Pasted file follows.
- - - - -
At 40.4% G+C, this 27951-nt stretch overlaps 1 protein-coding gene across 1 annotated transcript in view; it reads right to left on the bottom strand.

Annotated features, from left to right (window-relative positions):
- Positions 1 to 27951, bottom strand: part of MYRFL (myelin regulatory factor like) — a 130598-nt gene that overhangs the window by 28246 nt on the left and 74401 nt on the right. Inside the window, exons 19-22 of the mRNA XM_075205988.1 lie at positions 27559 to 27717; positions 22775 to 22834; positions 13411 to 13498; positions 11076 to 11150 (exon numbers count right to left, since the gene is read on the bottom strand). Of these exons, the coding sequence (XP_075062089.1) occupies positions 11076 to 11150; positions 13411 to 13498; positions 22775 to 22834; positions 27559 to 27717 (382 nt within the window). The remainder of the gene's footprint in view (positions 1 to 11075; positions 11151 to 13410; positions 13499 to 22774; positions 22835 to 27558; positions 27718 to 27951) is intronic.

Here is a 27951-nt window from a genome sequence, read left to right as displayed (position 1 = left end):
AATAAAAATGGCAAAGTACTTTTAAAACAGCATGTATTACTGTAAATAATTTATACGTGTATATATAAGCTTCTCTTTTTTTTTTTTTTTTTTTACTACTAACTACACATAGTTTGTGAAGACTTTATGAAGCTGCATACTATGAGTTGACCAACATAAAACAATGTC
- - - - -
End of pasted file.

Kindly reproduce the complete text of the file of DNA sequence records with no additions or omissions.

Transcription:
At 40.4% G+C, this 27951-nt stretch overlaps 1 protein-coding gene across 1 annotated transcript in view; it reads right to left on the bottom strand.

Annotated features, from left to right (window-relative positions):
- Positions 1 to 27951, bottom strand: part of MYRFL (myelin regulatory factor like) — a 130598-nt gene that overhangs the window by 28246 nt on the left and 74401 nt on the right. Inside the window, exons 19-22 of the mRNA XM_075205988.1 lie at positions 27559 to 27717; positions 22775 to 22834; positions 13411 to 13498; positions 11076 to 11150 (exon numbers count right to left, since the gene is read on the bottom strand). Of these exons, the coding sequence (XP_075062089.1) occupies positions 11076 to 11150; positions 13411 to 13498; positions 22775 to 22834; positions 27559 to 27717 (382 nt within the window). The remainder of the gene's footprint in view (positions 1 to 11075; positions 11151 to 13410; positions 13499 to 22774; positions 22835 to 27558; positions 27718 to 27951) is intronic.

Here is a 27951-nt window from a genome sequence, read left to right as displayed (position 1 = left end):
AATAAAAATGGCAAAGTACTTTTAAAACAGCATGTATTACTGTAAATAATTTATACGTGTATATATAAGCTTCTCTTTTTTTTTTTTTTTTTTTACTACTAACTACACATAGTTTGTGAAGACTTTATGAAGCTGCATACTATGAGTTGACCAACATAAAACAATGTC